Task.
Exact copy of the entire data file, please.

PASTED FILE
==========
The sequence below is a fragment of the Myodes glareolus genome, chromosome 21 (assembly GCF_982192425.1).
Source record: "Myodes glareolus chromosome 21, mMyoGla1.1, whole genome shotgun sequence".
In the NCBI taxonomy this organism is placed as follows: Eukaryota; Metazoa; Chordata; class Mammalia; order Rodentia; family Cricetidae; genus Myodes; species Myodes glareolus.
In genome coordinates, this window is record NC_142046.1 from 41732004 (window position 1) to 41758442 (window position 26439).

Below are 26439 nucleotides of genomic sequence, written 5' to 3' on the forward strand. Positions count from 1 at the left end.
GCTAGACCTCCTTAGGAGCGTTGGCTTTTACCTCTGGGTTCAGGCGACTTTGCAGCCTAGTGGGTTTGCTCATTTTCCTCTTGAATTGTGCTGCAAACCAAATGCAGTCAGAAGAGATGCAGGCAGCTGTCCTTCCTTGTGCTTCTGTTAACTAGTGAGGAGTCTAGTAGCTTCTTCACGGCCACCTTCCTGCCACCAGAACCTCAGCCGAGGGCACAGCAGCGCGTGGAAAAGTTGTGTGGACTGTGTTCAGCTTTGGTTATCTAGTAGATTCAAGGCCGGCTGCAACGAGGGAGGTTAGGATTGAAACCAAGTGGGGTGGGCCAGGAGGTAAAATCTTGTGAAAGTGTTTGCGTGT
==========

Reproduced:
The sequence below is a fragment of the Myodes glareolus genome, chromosome 21 (assembly GCF_982192425.1).
Source record: "Myodes glareolus chromosome 21, mMyoGla1.1, whole genome shotgun sequence".
In the NCBI taxonomy this organism is placed as follows: Eukaryota; Metazoa; Chordata; class Mammalia; order Rodentia; family Cricetidae; genus Myodes; species Myodes glareolus.
In genome coordinates, this window is record NC_142046.1 from 41732004 (window position 1) to 41758442 (window position 26439).

Below are 26439 nucleotides of genomic sequence, written 5' to 3' on the forward strand. Positions count from 1 at the left end.
GCTAGACCTCCTTAGGAGCGTTGGCTTTTACCTCTGGGTTCAGGCGACTTTGCAGCCTAGTGGGTTTGCTCATTTTCCTCTTGAATTGTGCTGCAAACCAAATGCAGTCAGAAGAGATGCAGGCAGCTGTCCTTCCTTGTGCTTCTGTTAACTAGTGAGGAGTCTAGTAGCTTCTTCACGGCCACCTTCCTGCCACCAGAACCTCAGCCGAGGGCACAGCAGCGCGTGGAAAAGTTGTGTGGACTGTGTTCAGCTTTGGTTATCTAGTAGATTCAAGGCCGGCTGCAACGAGGGAGGTTAGGATTGAAACCAAGTGGGGTGGGCCAGGAGGTAAAATCTTGTGAAAGTGTTTGCGTGT